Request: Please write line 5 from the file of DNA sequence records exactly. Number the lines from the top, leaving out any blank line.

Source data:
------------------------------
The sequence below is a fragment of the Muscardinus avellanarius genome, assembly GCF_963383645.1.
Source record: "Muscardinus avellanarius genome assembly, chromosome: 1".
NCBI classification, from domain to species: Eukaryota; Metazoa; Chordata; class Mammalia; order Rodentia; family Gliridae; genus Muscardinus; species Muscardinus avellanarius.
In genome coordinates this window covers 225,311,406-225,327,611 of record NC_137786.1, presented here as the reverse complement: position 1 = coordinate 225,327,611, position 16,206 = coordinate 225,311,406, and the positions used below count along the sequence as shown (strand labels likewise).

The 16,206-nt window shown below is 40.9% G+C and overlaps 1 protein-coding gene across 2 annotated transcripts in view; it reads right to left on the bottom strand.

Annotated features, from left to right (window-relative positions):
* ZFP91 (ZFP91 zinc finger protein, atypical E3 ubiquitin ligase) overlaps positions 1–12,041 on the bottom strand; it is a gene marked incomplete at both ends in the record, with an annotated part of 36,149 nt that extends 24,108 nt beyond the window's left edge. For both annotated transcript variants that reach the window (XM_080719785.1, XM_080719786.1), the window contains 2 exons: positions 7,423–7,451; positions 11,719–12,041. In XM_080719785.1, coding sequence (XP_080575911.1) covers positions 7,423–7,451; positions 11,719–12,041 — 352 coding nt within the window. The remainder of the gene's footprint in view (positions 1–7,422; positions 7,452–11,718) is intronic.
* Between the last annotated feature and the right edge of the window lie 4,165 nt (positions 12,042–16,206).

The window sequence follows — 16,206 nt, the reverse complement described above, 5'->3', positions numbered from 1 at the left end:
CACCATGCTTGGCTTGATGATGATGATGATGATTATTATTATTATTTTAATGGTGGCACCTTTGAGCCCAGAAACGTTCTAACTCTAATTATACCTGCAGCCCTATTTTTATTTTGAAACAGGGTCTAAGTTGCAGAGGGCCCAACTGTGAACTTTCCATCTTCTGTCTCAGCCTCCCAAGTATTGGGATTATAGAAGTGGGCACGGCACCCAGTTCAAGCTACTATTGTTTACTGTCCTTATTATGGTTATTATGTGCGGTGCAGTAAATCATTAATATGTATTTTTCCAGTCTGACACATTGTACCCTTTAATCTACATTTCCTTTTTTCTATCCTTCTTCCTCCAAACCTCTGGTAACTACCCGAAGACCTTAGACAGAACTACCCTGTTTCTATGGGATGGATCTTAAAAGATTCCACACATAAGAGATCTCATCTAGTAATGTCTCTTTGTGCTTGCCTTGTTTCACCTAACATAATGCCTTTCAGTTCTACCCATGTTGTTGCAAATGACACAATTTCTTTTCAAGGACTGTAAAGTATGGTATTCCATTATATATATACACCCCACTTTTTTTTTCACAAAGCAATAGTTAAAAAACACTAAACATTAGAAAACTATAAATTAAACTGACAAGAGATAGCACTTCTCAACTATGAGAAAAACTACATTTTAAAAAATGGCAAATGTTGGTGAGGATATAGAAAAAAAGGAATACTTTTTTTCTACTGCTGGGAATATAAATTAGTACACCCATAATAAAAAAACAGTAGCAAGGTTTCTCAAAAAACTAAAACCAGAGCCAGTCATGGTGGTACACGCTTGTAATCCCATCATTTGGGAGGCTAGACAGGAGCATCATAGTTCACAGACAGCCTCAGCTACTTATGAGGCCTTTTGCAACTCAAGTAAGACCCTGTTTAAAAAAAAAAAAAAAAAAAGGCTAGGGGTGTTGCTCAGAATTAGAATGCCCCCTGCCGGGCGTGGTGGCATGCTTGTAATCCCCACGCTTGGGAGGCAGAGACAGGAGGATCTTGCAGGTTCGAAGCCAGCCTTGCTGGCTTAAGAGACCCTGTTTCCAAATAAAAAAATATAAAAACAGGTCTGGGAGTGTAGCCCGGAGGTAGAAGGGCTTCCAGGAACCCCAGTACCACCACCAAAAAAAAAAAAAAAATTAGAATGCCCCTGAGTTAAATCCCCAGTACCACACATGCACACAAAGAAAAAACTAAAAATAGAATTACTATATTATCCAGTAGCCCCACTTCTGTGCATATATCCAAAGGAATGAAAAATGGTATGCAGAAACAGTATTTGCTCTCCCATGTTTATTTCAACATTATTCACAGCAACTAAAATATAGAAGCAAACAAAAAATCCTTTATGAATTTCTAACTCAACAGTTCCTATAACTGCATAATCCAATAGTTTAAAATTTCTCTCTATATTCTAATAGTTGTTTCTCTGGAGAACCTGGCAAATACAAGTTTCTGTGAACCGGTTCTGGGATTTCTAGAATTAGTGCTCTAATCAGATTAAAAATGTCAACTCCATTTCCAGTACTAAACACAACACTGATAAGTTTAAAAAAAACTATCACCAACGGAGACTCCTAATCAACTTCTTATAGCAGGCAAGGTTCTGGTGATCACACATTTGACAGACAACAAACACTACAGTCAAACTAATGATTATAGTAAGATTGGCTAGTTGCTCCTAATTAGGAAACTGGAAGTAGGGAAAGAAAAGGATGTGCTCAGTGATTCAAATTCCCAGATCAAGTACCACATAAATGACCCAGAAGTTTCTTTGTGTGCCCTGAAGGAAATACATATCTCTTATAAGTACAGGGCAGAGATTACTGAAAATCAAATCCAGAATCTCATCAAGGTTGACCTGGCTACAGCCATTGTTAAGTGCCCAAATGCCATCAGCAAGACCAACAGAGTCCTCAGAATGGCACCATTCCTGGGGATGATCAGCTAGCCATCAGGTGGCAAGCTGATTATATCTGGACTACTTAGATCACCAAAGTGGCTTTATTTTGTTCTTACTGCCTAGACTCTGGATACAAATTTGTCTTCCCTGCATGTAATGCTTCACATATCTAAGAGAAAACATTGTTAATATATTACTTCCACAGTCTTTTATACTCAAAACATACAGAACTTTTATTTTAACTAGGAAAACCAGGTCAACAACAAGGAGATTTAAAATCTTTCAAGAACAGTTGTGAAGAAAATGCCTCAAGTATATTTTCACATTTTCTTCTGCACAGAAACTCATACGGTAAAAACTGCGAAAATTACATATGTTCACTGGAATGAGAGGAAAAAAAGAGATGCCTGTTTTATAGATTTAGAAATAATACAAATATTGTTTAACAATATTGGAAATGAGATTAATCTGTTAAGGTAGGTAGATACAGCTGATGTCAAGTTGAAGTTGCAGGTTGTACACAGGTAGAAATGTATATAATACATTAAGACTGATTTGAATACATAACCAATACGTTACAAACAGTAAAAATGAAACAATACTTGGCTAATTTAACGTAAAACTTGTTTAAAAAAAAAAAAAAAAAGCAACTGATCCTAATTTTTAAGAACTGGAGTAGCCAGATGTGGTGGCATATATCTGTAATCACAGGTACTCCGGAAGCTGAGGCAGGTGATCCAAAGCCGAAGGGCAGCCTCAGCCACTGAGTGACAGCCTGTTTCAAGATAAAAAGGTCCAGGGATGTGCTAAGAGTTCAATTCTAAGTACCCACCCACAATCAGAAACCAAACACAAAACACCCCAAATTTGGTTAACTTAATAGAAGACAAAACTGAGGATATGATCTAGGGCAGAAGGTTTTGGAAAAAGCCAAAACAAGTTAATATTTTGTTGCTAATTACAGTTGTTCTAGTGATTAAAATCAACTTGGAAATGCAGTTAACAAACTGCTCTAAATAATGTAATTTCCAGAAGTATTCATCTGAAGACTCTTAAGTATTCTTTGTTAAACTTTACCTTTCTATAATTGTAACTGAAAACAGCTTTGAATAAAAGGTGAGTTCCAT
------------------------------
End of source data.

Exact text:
The 16,206-nt window shown below is 40.9% G+C and overlaps 1 protein-coding gene across 2 annotated transcripts in view; it reads right to left on the bottom strand.